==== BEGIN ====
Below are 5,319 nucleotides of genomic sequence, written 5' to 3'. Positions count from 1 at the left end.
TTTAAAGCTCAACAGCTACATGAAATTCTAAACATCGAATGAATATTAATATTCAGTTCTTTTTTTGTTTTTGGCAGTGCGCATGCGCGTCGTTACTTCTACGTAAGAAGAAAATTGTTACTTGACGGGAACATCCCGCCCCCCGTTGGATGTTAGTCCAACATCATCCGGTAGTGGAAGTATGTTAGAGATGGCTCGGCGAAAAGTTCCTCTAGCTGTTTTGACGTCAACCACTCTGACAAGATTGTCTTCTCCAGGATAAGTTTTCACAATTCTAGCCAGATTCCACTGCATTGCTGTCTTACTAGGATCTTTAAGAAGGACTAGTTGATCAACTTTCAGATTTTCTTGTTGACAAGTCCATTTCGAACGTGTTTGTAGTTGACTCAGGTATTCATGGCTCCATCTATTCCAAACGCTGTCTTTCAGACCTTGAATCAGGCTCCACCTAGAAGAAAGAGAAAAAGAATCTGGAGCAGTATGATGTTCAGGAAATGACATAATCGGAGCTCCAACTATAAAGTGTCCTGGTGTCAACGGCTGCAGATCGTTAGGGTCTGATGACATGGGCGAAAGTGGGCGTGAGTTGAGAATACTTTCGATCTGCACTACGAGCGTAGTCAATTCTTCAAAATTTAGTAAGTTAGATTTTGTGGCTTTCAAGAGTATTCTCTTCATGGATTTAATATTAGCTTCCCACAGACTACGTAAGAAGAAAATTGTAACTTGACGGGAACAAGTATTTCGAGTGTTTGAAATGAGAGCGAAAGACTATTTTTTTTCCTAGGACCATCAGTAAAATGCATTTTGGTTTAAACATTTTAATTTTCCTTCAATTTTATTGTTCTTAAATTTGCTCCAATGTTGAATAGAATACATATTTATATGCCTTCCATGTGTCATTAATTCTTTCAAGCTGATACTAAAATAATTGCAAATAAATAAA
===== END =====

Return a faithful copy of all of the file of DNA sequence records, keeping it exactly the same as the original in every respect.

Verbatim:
Below are 5,319 nucleotides of genomic sequence, written 5' to 3'. Positions count from 1 at the left end.
TTTAAAGCTCAACAGCTACATGAAATTCTAAACATCGAATGAATATTAATATTCAGTTCTTTTTTTGTTTTTGGCAGTGCGCATGCGCGTCGTTACTTCTACGTAAGAAGAAAATTGTTACTTGACGGGAACATCCCGCCCCCCGTTGGATGTTAGTCCAACATCATCCGGTAGTGGAAGTATGTTAGAGATGGCTCGGCGAAAAGTTCCTCTAGCTGTTTTGACGTCAACCACTCTGACAAGATTGTCTTCTCCAGGATAAGTTTTCACAATTCTAGCCAGATTCCACTGCATTGCTGTCTTACTAGGATCTTTAAGAAGGACTAGTTGATCAACTTTCAGATTTTCTTGTTGACAAGTCCATTTCGAACGTGTTTGTAGTTGACTCAGGTATTCATGGCTCCATCTATTCCAAACGCTGTCTTTCAGACCTTGAATCAGGCTCCACCTAGAAGAAAGAGAAAAAGAATCTGGAGCAGTATGATGTTCAGGAAATGACATAATCGGAGCTCCAACTATAAAGTGTCCTGGTGTCAACGGCTGCAGATCGTTAGGGTCTGATGACATGGGCGAAAGTGGGCGTGAGTTGAGAATACTTTCGATCTGCACTACGAGCGTAGTCAATTCTTCAAAATTTAGTAAGTTAGATTTTGTGGCTTTCAAGAGTATTCTCTTCATGGATTTAATATTAGCTTCCCACAGACTACGTAAGAAGAAAATTGTAACTTGACGGGAACAAGTATTTCGAGTGTTTGAAATGAGAGCGAAAGACTATTTTTTTTCCTAGGACCATCAGTAAAATGCATTTTGGTTTAAACATTTTAATTTTCCTTCAATTTTATTGTTCTTAAATTTGCTCCAATGTTGAATAGAATACATATTTATATGCCTTCCATGTGTCATTAATTCTTTCAAGCTGATACTAAAATAATTGCAAATAAATAAA